His name is Slapshot, and he’s the mascot of a hockey team. He’s named for the fastest moving object in any team sport. When a hockey player makes a slapshot, the puck may reach a speed greater than 100 miles an hour!
The Back Story
- How can a hockey player cause the puck to move so fast? It takes a lot of skill. A slapshot is arguably the hardest shot to make in hockey. A skillful hockey player may not know it, but a slapshot also involves a lot of science.
- The slapshot is a good example of how work, energy, and power are related in physics. Watch this video to see how to make a slapshot and why it is so powerful: http://www.nbclearn.com/nhl/cuecard/56603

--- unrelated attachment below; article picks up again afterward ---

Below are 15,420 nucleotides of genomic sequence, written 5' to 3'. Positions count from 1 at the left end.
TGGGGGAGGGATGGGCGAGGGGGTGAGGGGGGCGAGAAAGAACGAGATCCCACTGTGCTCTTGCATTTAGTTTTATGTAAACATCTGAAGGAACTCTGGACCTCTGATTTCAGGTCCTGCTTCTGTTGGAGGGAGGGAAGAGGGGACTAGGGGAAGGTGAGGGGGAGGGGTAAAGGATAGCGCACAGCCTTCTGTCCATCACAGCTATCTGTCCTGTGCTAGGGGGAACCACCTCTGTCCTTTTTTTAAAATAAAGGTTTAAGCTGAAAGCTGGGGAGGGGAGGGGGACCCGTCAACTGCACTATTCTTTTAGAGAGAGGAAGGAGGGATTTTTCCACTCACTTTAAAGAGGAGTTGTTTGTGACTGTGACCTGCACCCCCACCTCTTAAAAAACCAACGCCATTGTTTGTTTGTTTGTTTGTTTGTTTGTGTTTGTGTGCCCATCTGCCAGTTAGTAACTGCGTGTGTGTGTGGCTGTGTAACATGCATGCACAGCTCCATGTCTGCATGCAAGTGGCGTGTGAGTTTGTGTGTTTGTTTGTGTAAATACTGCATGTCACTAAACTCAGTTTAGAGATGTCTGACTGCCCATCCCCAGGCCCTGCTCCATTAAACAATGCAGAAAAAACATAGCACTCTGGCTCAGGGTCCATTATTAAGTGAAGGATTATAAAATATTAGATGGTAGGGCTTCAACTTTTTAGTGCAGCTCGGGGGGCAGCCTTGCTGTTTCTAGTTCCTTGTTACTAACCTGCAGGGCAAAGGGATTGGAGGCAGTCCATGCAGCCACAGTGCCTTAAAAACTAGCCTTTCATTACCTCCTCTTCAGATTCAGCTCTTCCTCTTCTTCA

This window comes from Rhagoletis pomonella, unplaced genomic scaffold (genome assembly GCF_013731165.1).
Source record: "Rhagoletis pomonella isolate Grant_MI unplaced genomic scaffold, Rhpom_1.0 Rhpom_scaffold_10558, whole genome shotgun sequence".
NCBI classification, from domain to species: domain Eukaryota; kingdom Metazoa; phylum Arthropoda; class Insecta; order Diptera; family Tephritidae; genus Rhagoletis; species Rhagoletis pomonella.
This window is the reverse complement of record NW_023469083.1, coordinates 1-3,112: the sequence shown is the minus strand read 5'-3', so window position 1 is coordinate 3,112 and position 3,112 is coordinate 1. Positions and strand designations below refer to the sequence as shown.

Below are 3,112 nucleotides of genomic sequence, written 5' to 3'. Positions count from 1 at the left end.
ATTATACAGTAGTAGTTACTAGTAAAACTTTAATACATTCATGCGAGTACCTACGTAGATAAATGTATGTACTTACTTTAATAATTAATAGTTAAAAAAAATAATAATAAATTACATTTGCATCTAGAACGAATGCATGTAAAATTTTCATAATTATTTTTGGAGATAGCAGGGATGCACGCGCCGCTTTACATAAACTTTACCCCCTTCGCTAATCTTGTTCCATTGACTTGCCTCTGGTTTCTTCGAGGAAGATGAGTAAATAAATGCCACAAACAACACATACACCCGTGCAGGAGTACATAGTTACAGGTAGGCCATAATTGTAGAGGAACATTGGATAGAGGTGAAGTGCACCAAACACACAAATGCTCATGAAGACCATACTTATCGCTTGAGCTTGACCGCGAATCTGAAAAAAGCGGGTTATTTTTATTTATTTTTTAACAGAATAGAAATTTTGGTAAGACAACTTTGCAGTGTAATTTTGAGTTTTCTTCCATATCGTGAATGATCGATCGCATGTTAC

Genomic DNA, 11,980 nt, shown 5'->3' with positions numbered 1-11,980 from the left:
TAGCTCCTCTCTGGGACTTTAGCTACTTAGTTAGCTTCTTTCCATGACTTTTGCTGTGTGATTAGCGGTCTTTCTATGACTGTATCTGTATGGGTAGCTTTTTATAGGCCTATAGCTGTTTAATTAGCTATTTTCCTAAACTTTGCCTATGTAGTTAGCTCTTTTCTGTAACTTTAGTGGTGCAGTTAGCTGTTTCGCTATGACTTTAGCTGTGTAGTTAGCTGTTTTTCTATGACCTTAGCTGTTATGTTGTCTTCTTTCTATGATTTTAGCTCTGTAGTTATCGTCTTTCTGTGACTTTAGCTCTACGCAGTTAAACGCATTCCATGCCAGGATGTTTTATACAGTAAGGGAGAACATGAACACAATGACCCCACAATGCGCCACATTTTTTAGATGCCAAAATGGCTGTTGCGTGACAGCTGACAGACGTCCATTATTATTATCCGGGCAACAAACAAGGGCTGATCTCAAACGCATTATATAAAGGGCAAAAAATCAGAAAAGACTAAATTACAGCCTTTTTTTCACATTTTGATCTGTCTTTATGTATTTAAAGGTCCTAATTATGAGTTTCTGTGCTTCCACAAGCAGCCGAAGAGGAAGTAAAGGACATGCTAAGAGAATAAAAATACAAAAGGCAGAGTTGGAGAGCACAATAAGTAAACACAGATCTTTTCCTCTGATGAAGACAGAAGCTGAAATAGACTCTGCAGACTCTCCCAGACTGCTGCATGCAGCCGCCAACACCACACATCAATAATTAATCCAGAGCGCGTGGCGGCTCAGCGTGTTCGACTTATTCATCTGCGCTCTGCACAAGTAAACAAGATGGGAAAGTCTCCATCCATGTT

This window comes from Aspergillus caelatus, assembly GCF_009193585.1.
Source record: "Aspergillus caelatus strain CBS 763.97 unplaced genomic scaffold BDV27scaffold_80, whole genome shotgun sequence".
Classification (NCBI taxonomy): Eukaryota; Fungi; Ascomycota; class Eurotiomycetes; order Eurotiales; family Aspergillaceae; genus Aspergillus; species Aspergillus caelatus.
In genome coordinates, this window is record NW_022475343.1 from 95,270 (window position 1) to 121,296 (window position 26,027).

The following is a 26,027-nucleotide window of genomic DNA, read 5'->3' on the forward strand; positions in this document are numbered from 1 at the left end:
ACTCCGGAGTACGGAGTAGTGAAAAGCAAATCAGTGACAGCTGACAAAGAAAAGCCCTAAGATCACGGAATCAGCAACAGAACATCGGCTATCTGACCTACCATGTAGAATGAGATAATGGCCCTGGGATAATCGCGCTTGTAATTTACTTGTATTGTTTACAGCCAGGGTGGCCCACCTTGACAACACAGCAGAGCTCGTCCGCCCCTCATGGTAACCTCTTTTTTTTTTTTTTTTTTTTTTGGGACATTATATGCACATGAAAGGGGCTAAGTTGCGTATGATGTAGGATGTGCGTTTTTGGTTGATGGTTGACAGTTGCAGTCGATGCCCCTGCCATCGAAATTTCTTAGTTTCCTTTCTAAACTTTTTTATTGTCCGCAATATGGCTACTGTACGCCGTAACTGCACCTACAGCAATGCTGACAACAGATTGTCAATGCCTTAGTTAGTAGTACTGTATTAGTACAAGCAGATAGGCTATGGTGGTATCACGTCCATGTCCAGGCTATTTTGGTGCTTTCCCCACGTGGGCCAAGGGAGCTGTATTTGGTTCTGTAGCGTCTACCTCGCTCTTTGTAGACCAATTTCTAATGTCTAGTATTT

Can You Apply It?
With the link below, learn more about slapshots. Then answer the following questions.
- Briefly describe how a slapshot is made. Identify sources of kinetic and potential energy in the shot.
- When energy is transferred from the hockey stick, only some of the energy goes to the puck. What happens to the rest of the energy?
- What is the physics definition of work? How is work calculated? How would you calculate the amount of work done in a slapshot?
- What is the physics definition of power? How would you calculate the power of a slapshot? Why is the power of the slapshot so great?
- Slapshots are very fast, but there are trade-offs for all that power. What are two drawbacks of slapshots?